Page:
Comparison of the modified unbounded penalty and the LASSO to select predictive genes of response to chemotherapy in breast cancer.

  • Competence Center for Methodology and Statistics
October 01, 2018 By:
  • Collignon O
  • Han J
  • An H
  • Oh S
  • Lee Y.

Covariate selection is a fundamental step when building sparse prediction models in order to avoid overfitting and to gain a better interpretation of the classifier without losing its predictive accuracy. In practice the LASSO regression of Tibshirani, which penalizes the likelihood of the model by the L1 norm of the regression coefficients, has become the gold-standard to reach these objectives. Recently Lee and Oh developed a novel random-effect covariate selection method called the modified unbounded penalty (MUB) regression, whose penalization function can equal minus infinity at 0 in order to produce very sparse models. We sought to compare the predictive accuracy and the number of covariates selected by these two methods in several high-dimensional datasets, consisting in genes expressions measured to predict response to chemotherapy in breast cancer patients. These comparisons were performed by building the Receiver Operating Characteristics (ROC) curves of the classifiers obtained with the selected genes and by comparing their area under the ROC curve (AUC) corrected for optimism using several variants of bootstrap internal validation and cross-validation. We found consistently in all datasets that the MUB penalization selected a remarkably smaller number of covariates than the LASSO while offering a similar-and encouraging-predictive accuracy. The models selected by the MUB were actually nested in the ones obtained with the LASSO. Similar findings were observed when comparing these results to those obtained in their first publication by other authors or when using the area under the Precision-Recall curve (AUCPR) as another measure of predictive performance. In conclusion, the MUB penalization seems therefore to be one of the best options when sparsity is required in high-dimension. Further investigation in other datasets is however required to validate these findings.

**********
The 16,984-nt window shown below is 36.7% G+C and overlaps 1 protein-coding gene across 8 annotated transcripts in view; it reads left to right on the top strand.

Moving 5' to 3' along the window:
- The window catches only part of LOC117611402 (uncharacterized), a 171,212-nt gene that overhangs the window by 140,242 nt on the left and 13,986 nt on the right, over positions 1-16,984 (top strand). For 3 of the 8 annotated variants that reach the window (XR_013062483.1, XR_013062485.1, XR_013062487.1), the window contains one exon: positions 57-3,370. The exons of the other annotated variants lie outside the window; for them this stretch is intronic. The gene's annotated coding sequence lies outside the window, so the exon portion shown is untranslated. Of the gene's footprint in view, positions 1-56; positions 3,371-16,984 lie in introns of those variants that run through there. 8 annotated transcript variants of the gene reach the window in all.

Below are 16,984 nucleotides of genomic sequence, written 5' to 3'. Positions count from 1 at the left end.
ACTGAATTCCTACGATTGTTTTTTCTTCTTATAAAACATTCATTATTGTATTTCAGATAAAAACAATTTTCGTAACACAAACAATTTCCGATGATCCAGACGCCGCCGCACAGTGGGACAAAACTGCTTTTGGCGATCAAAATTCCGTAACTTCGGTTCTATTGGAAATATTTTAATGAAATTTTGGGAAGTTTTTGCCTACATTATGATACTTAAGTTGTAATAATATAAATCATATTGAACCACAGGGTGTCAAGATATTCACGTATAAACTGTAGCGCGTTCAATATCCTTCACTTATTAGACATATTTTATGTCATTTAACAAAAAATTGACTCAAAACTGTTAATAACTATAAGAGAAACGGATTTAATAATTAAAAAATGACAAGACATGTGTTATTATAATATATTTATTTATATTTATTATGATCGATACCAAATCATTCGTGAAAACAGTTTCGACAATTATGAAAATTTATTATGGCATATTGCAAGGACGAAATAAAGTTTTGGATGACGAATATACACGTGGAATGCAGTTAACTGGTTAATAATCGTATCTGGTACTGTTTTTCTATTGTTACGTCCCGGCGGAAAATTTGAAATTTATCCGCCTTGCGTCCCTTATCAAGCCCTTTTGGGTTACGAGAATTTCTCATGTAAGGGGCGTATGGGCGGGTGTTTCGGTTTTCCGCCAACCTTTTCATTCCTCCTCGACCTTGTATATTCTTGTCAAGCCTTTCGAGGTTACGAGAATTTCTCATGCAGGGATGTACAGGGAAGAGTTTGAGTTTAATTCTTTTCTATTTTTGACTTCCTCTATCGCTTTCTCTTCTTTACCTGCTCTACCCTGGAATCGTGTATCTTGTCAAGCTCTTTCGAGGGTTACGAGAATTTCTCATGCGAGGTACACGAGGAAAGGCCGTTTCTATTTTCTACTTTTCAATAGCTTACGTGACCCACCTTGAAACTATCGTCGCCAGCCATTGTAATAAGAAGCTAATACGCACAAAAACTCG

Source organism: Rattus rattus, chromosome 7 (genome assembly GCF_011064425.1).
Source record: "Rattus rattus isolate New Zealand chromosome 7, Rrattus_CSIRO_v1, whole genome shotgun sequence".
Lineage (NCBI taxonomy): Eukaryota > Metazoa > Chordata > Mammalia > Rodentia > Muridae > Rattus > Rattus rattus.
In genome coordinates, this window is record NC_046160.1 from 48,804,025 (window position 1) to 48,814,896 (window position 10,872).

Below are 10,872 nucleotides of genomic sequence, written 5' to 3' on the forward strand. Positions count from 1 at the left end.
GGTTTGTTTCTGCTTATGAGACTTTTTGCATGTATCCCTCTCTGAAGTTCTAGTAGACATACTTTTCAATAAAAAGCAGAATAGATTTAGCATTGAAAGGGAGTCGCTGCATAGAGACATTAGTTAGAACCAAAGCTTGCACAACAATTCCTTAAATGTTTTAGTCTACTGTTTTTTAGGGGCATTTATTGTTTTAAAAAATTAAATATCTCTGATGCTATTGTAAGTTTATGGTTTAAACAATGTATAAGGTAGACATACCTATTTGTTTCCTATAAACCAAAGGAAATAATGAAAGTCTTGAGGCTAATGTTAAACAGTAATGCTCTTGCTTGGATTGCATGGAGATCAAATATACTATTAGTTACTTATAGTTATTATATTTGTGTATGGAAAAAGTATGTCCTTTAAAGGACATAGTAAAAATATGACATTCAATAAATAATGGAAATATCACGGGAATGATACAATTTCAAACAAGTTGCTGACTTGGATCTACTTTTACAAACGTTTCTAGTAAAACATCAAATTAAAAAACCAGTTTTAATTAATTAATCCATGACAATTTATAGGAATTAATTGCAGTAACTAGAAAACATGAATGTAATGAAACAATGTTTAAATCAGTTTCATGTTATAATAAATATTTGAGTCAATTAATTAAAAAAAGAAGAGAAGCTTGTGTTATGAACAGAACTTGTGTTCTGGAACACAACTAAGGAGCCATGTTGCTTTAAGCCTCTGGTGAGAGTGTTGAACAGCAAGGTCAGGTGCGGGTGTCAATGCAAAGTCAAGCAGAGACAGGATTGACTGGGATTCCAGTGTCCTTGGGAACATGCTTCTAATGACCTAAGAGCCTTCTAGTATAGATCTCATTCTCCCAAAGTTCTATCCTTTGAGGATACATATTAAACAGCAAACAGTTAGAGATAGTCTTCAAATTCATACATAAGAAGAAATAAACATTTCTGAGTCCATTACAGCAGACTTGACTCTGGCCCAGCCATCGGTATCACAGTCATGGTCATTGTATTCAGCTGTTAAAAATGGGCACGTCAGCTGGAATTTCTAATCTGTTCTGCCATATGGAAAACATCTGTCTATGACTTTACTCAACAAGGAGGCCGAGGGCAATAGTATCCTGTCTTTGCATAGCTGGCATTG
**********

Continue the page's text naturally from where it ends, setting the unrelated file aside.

2018 Oct. PLoS One.13(10):e0204897.
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